Disney is careening headlong down their path of live action remakes. Their latest announcement is Dumbo.
The shy circus elephant who had the power to fly all along will hit the big screen again in 2018. Tim Burton is set to direct. Although that might sound like an odd choice, his brand of dark and disturbing weirdness isn’t such a bad fit for Dumbo.
Remember that booze-fueled pink elephant nightmare number from the original movie?
The Original Dumbo was Already Tim Burton Material
Tim Burton is an old hand to taking an existing book or film and using it as a launching point for something much stranger. His skewed perspectives on Alice in Wonderland, James and the Giant Peach, and Charlie and the Chocolate Factory proved that he has a talent for sniffing out the most twisted corners of beloved properties.
He’s also already one of the “cool kids” at Disney, having made his mainstream big break with Halloween/Christmas classic The Nightmare Before Christmas.
Of course, he’s not always on point. Remember that awful Planet of the Apes remake?
For Dumbo, though, he seems like a natural fit. Aside from the pink elephants sequence, Dumbo is already a pretty strange flick. It comes from an older era of Disney, when crows named Jim didn’t raise any eyebrows, and the idea of a flying elephant was simply accepted with no explanation at all.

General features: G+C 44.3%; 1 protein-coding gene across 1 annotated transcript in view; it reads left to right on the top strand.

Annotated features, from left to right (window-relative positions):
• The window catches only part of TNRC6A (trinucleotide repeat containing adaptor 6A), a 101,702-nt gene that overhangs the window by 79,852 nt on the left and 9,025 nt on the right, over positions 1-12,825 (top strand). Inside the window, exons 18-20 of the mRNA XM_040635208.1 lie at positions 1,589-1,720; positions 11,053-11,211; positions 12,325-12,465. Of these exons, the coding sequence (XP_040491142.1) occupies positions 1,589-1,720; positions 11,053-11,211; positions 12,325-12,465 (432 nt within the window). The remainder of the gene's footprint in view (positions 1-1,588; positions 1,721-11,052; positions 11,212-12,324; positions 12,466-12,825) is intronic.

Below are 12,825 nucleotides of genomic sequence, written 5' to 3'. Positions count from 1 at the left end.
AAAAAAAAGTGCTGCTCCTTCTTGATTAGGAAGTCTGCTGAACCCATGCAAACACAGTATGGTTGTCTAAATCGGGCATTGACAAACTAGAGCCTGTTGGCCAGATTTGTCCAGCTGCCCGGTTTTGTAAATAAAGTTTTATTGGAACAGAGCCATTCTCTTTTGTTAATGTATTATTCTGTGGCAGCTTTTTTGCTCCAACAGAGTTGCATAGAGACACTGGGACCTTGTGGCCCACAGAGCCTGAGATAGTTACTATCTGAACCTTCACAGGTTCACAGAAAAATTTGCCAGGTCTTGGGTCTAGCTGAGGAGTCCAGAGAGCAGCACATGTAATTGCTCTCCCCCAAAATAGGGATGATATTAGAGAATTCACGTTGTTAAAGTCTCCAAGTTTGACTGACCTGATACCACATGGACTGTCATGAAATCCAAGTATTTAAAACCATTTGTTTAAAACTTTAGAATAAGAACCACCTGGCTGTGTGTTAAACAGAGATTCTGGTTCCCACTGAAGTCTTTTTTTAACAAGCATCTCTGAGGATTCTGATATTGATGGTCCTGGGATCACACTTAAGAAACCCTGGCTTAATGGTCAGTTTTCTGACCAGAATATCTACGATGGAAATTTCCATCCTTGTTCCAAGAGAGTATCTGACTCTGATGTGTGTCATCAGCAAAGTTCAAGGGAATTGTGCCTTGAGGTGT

The movie also had a talking train engine, which just plain doesn’t fit in a movie with talking animals. You can have talking stuff, or you can have talking animals. Both at once is oddly unsettling.
Different from the Original
Although Disney hasn’t released any details on the live action Dumbo, a few snippets of news are leaking out.
Colin Farrell is said to be in negotiations for a role as Holt, a widowed father whose daughters become friends with Dumbo. Eva Green is also likely to star in the film as a trapeze artist.
These human characters weren’t in the original film at all, which focused entirely on Dumbo’s efforts to learn to fly and be accepted at the circus. Originally, he was aided by crows, a mouse, a train, and his fellow elephants.
It sounds like Burton replaced many of those animal (and train) characters with humans. Not surprising, since no human characters would make Dumbo another Lion King CGI-fest.
No word on which, if any, voice acted characters remain in the film. Dumbo himself, if you recall, doesn’t speak.
Dumbo is set for release in 2018. Stay tuned as details arrive.